How Kalenjins embody Julius Nyerere’s ‘ujamaa’ ideology

Kalenjin traditional huts [Source/]

Kalenjin traditional huts [Source/]

As a kid, nothing irked me more than seeing my mother share whatever we had with our neighbors. Worse still on Christmas. We’d slaughter a sheep, and she would give a neighbor who happened to pass by at that moment.

The culture of sharing is one of the things that keep the Kalenjins close-knit. Families that are not well off often receive help from others. It starts with the extended family, and then the neighbors. 

This kind of lifestyle is reminiscent of Julius Nyerere’s Ujamaa ideology, or African socialism. He emphasizes the need for everyone to reap, justly, from their labor.

Nyerere talks about poverty in Africa. He says that it is caused by uneven distribution of wealth, tracing this unevenness to capitalism.

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The African set up did not allow one to acquire wealth so that he or she can dominate others in society. Wealth belonged to the community. The land belonged to the community. People shared this land.

In the event of famine or drought, everyone was affected in the community. In the event of death or any calamity that made one unable to feed their family, one was always assured that his or her children would be taken care of by the community.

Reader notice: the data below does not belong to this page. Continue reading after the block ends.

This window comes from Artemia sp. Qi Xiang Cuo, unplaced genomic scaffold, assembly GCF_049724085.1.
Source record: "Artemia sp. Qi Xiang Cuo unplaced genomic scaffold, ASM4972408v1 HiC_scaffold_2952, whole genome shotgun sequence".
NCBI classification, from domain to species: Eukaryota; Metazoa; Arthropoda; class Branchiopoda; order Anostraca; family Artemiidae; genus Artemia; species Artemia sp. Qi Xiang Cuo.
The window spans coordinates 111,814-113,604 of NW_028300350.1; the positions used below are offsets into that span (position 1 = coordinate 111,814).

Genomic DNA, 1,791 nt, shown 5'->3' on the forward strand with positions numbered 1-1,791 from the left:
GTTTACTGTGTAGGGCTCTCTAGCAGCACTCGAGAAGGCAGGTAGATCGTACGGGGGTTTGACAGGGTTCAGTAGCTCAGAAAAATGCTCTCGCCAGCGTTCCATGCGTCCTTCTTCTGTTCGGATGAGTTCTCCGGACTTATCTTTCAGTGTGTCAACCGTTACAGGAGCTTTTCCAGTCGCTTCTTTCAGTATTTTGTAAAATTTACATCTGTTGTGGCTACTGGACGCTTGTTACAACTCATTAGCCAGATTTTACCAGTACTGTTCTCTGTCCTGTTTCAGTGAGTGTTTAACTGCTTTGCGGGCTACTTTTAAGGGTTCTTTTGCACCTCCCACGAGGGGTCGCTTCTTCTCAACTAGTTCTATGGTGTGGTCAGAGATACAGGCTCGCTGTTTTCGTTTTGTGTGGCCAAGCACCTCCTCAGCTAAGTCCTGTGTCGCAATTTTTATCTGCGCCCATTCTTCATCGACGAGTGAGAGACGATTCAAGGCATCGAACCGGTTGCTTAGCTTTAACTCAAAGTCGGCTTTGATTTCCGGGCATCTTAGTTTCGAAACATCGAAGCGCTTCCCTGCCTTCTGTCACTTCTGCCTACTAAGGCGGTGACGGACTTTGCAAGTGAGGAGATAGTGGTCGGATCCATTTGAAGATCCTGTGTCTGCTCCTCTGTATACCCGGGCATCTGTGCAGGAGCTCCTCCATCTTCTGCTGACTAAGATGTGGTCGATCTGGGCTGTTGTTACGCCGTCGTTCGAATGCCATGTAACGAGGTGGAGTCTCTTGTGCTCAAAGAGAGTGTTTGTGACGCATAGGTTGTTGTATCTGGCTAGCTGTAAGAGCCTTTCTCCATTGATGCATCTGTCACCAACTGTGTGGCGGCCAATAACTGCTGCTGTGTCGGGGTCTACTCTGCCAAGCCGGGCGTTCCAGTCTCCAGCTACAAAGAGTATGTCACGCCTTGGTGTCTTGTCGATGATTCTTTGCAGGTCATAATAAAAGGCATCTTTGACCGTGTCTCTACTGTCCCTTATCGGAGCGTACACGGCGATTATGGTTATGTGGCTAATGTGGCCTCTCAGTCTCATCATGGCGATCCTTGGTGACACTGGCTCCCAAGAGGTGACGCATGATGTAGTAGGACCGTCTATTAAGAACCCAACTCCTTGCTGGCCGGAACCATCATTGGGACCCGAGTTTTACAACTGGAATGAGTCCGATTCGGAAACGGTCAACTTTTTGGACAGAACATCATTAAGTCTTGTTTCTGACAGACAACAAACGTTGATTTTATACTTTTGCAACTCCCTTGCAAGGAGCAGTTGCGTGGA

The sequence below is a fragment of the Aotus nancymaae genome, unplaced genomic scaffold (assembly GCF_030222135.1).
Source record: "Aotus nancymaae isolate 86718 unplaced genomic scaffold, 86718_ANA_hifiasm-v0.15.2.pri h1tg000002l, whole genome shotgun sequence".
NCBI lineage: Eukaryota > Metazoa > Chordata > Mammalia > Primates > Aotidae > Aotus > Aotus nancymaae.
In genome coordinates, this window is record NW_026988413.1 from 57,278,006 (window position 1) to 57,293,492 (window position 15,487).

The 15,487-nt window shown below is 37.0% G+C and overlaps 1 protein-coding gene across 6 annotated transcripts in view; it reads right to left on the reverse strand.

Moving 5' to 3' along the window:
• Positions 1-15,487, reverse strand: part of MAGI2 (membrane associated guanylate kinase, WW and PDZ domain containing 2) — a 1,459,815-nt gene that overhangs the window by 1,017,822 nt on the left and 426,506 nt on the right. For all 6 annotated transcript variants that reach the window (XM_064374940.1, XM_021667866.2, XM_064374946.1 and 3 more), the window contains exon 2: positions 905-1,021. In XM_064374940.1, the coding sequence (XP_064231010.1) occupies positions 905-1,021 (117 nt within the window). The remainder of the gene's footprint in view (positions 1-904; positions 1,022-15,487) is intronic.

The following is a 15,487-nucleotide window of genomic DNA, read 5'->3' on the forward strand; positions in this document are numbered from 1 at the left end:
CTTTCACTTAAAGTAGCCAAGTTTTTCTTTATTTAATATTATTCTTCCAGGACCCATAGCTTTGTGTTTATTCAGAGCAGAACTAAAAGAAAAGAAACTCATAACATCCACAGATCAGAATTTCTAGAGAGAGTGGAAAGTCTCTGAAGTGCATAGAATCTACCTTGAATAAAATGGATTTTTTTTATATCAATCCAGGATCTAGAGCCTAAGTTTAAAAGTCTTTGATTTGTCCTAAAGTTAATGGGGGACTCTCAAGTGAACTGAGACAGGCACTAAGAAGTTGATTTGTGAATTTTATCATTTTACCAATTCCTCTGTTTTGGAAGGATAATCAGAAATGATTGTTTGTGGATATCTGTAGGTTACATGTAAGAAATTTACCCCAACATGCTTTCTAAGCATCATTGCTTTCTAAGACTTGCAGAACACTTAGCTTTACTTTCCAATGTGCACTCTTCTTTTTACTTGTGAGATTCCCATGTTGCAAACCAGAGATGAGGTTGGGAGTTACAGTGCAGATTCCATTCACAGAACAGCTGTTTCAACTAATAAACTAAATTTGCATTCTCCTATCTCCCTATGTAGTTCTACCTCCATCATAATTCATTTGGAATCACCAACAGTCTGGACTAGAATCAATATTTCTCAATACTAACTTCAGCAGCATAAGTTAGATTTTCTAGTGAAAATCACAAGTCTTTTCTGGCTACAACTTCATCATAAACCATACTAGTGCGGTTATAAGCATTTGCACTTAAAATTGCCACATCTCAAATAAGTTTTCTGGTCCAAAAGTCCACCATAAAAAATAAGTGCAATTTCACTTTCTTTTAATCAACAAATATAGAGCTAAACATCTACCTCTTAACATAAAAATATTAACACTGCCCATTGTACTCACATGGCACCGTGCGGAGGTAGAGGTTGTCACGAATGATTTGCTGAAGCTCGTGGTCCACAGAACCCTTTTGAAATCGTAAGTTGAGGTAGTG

The coming of the colonialists introduced capitalism. The land that initially belonged to the community was demarcated and individualized. The idea of wealth at the expense of the community took root. It led to the inevitable – poverty and introduction of social classes.

Even though the hallmarks of capitalism are present nowadays, I find my mother, and indeed every other Kalenjin, sharing the epitome of African socialism.

The wealth one gathers still belongs to the community. A Kalenjin is obliged to share. Your brother’s children are your children. You are their father; therefore you are supposed to take care of them in the event their biological father is unable.

I find this gesture humbling. It eliminates the need of one going to streets when a family is unable to meet its needs. Orphaned children are brought by the extended family because they belong to the family.

Kalenjin socialism, if I may call it, is one of the things that make one forge an identity. Sharing the proceeds of this capitalistic world keeps us together.

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